Who's that guy?

Santorum is a mean-spirited corporate tool, but he won't play one on TV

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Viewers, grab your remotes. Even though it's only June, a faltering but well-funded Rick Santorum has launched his statewide TV campaign to retain his U.S. Senate seat, vowing to keep it coming until the election.

He can afford it, too -- $8.8 million in campaign funds will buy a lot of air time. The ads are bound to drive countless Pennsylvania residents to channel-surfing, TiVo and DVD-only viewing. Good thing this is summer re-run season, when it's hardly worth turning on the set anyway.

The early kick-off says a lot about Mr. Santorum's imperiled position, but it also portends exploitation of the opposition's weaknesses.

A new Quinnipiac University poll released last week found voters preferring Bob Casey Jr., the state treasurer and Democratic challenger, over Mr. Santorum by a chasm of 52 to 34 percent. It's an early lead that will likely narrow by November, but in any light it looks very bad for the incumbent.

The Republican's problem is that voters know him too well, and they don't like what they see. After 12 years in office, he has solidified his image as an intolerant, right-wing scold and buttinsky who conveniently ignores his own preaching when it suits him, and the best friend that corporate interests ever had.

As a result, his approval rating is down to 38 percent, with an unfavorable rating of 35 percent. Clearly, some repackaging is in order, and if the first ad is any indicator, he'll be making himself into a great defender of the American way of life. Viewers will do well to remember the things his multimillion-dollar campaign wants them to forget.

Mr. Santorum fashions himself a warrior for Christ, then stands with his boot on the neck of a wage hike for the nation's poorest workers and still has the nerve to lecture them about family values -- even as he collects his own federally guaranteed pay raise every year.

He preaches the gospel of personal responsibility while frolicking neck-deep in the K Street lobbying cesspool and denying that there's anything unethical about it.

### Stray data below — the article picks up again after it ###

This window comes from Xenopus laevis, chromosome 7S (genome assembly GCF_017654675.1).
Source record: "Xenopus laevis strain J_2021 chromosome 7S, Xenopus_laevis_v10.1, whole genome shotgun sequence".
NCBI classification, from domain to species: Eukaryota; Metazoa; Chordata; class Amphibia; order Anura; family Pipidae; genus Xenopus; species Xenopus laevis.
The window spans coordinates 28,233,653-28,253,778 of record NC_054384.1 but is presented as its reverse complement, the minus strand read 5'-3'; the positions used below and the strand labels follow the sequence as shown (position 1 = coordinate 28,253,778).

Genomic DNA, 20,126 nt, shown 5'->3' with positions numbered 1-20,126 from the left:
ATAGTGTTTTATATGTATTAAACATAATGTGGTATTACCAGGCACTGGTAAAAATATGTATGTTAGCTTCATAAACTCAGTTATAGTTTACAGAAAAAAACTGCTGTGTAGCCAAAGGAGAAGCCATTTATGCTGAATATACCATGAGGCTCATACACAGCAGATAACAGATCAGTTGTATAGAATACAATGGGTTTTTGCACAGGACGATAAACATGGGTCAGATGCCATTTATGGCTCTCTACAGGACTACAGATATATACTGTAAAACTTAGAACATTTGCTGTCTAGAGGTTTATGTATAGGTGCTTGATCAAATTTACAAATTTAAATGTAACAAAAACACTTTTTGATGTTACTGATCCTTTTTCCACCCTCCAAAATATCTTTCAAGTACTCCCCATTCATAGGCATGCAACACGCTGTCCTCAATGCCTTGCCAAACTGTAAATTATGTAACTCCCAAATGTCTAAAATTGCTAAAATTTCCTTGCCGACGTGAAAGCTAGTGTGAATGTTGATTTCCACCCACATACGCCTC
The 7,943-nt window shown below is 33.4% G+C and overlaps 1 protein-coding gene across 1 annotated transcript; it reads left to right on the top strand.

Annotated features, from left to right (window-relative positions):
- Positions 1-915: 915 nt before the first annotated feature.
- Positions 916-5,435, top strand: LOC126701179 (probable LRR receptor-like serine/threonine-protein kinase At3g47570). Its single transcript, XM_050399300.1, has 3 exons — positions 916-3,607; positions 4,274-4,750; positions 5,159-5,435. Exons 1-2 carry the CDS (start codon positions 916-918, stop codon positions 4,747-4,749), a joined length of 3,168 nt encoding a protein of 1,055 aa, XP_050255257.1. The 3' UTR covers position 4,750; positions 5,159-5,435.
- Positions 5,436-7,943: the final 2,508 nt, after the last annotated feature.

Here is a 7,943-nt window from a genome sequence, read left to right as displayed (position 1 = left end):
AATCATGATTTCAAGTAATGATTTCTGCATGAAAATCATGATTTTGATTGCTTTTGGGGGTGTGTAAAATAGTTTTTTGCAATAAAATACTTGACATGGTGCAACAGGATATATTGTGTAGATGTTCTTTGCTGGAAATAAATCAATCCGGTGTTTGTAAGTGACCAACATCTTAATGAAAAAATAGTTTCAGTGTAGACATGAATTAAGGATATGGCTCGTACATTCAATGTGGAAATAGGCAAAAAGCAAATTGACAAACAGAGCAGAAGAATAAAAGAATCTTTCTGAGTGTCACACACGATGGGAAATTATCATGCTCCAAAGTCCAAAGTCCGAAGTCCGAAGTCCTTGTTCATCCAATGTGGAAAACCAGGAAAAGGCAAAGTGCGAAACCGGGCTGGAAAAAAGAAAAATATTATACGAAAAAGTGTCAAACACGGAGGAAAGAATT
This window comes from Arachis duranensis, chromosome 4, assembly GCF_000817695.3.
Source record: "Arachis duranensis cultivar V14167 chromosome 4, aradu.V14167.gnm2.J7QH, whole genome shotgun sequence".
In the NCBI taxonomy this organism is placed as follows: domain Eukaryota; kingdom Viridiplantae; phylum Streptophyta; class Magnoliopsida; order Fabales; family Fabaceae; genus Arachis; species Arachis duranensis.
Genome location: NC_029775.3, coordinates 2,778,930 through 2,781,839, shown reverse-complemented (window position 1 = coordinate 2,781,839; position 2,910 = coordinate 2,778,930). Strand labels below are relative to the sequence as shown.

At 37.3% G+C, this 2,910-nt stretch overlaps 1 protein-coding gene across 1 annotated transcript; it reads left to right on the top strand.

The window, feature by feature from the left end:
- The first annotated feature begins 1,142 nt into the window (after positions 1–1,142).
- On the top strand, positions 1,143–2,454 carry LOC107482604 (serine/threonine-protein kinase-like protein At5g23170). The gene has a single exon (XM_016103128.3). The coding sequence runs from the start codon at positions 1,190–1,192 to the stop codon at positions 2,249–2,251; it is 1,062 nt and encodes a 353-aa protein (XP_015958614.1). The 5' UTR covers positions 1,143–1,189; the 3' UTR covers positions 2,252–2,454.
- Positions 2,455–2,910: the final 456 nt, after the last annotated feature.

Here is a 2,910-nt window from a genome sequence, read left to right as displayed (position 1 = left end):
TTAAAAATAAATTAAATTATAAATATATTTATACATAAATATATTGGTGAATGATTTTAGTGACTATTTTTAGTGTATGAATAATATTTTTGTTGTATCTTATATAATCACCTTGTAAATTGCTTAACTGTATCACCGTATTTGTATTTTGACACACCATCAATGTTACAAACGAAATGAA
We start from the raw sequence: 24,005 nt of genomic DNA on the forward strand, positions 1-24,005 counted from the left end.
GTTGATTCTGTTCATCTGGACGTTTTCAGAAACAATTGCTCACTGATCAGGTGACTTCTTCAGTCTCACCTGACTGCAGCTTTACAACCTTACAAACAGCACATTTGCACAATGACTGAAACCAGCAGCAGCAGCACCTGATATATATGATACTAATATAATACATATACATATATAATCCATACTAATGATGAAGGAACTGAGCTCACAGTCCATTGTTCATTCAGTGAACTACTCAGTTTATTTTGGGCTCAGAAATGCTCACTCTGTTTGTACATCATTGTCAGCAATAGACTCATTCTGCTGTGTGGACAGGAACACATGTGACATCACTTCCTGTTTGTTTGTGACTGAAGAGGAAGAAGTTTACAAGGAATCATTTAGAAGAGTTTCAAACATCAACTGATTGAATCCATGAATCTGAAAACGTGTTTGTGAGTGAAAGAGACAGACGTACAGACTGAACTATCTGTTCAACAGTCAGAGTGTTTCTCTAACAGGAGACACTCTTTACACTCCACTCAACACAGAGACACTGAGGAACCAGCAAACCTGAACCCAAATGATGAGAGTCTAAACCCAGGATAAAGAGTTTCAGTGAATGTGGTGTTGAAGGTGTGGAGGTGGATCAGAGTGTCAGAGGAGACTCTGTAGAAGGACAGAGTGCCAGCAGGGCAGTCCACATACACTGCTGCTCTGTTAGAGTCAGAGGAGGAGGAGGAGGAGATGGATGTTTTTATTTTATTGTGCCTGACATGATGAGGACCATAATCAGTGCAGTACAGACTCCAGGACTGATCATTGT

He won his first election to Congress by attacking Rep. Doug Walgren as a carpetbagger who lived outside his district. When he became a senator, he did the same thing, all the while claiming it was entirely different.

Having moved to Virginia, this champion of reduced government spending still gamed the taxpayers of Penn Hills for $100,000 of his children's cyberschool tuition. He also sent the Capitol police to his unoccupied Penn Hills house to "protect" his absent family from imagined threats.

Overriding these negatives, not to mention the Terri Shiavo fiasco, won't be easy. As Clay F. Richards of Quinnipiac's polling institute, put it, "Sen. Santorum appears to be his own worst enemy in his battle for re-election."

But the race has only begun, and Democrats must remember this. If there's anything that abhors a vacuum more than nature, it's a political campaign. And the same poll that put Mr. Casey so far ahead also identified a problem: 42 percent said they hadn't heard enough about him to rate him favorably or unfavorably.

That 42 percent is Mr. Casey's danger ground, and the Santorum camp is already seeding it with stink weed and poison ivy, calling him "Bobby Casey, a pay-grabbin', work-skippin' liberal political opportunist."

It's a risk for the GOP, but it could pay off. Pennsylvania voters liked Bob Casey Sr. as governor and clearly are inclined to give his son the benefit of the doubt even when they don't know much about him. But mudslinging often works, when it doesn't backfire.

Mr. Casey's no political novice. He's won statewide election three times -- twice as auditor general, then the treasurer's post in 2004. He must know the GOP can do a lot of damage with all those millions. And now that he's up against the full-scale Republican apparatus in one of nation's most closely watched races, it's doubly important that he get out and there and till that ground himself.

If the Casey camp's daily missives to reporters are any guide, they know what the message has to be: Where Rick Santorum preaches, punishes and divides, Bob Casey listens, supports and unites. But how will he get that message out with a campaign fund half the size of Mr. Santorum's?

Mr. Casey has other obstacles. Social moderates and liberals are not happy with his anti-abortion politics, which is tamping down their enthusiasm for the candidate. But his campaign is finally taking pains to highlight all the other ways in which Mr. Casey champions women and families in contrast to Mr. Santorum: backing up the family values rhetoric with support for a minimum wage hike and the rights of working people; respecting individual privacy on birth control and end-of-life issues; understanding the necessity of two-paycheck families and day care funding for their children.

The Casey campaign hasn't said when it will launch its own TV spots or what they will contain. Heaven knows the Santorum record offers plenty to attack, but if Mr. Casey is going to withstand the GOP assault himself, he needs to fix his image before Rick Santorum does it for him.


Sally Kalson can be reached at skalson@post-gazette.com , 412-263-1610.


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